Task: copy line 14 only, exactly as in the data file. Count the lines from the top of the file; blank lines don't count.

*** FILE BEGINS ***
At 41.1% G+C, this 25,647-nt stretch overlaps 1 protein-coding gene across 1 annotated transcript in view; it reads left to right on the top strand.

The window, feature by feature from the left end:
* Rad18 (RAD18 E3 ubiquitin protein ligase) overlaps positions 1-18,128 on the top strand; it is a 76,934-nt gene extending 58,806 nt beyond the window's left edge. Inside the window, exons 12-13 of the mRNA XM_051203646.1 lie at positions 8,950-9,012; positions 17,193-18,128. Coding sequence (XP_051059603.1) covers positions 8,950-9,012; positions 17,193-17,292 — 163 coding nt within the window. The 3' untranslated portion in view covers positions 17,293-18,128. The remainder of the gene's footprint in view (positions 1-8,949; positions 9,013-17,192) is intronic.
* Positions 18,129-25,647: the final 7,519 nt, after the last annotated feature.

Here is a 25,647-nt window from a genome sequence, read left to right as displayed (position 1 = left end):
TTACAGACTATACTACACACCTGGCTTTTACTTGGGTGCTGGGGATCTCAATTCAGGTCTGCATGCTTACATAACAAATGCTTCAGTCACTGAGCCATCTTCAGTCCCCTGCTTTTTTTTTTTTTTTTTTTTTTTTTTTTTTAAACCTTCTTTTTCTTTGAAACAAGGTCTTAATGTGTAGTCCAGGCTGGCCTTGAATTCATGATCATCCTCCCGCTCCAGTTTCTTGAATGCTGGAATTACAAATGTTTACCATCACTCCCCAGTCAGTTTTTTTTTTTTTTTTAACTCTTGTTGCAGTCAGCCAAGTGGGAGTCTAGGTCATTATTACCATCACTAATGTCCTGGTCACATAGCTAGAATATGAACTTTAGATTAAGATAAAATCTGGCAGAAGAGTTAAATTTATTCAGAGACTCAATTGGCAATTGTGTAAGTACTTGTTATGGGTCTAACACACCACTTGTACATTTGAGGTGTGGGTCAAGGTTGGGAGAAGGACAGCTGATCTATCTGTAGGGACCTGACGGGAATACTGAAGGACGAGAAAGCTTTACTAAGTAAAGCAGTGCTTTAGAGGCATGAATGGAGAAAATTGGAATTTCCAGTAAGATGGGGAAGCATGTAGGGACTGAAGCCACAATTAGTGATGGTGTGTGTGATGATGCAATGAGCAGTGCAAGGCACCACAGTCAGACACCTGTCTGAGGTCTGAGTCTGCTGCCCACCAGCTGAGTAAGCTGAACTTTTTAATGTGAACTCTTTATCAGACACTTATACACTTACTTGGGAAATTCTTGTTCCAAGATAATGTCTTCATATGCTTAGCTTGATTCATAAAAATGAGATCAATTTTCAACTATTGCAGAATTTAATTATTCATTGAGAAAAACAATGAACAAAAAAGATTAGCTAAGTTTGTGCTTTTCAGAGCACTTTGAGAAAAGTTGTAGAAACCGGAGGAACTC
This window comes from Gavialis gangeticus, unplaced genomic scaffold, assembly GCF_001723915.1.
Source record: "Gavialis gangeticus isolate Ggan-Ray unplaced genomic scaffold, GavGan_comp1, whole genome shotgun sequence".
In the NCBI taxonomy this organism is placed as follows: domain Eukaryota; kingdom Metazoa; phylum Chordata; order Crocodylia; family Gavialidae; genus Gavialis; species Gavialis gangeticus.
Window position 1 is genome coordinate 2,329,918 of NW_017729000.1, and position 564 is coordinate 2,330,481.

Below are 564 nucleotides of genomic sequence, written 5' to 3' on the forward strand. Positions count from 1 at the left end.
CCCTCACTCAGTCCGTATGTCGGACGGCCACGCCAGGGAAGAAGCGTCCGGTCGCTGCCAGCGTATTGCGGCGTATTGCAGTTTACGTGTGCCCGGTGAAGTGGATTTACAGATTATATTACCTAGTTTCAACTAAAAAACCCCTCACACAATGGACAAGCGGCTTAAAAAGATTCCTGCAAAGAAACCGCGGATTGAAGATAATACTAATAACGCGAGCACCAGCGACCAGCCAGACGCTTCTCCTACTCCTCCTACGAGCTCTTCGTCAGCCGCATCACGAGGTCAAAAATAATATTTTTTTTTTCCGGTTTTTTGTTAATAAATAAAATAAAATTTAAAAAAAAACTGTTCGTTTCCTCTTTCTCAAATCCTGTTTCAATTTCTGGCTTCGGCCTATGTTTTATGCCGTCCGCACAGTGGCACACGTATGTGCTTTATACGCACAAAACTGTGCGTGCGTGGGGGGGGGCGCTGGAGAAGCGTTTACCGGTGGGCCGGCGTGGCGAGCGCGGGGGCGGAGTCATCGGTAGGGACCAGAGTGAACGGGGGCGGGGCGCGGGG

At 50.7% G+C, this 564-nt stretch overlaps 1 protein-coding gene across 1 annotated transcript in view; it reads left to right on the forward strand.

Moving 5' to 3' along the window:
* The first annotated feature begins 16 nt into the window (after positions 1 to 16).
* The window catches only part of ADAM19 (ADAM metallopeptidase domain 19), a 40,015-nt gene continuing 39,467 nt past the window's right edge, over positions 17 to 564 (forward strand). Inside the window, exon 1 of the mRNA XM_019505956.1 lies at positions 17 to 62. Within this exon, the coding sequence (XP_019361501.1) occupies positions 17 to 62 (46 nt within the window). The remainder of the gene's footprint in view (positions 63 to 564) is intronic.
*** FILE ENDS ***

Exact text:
Moving 5' to 3' along the window: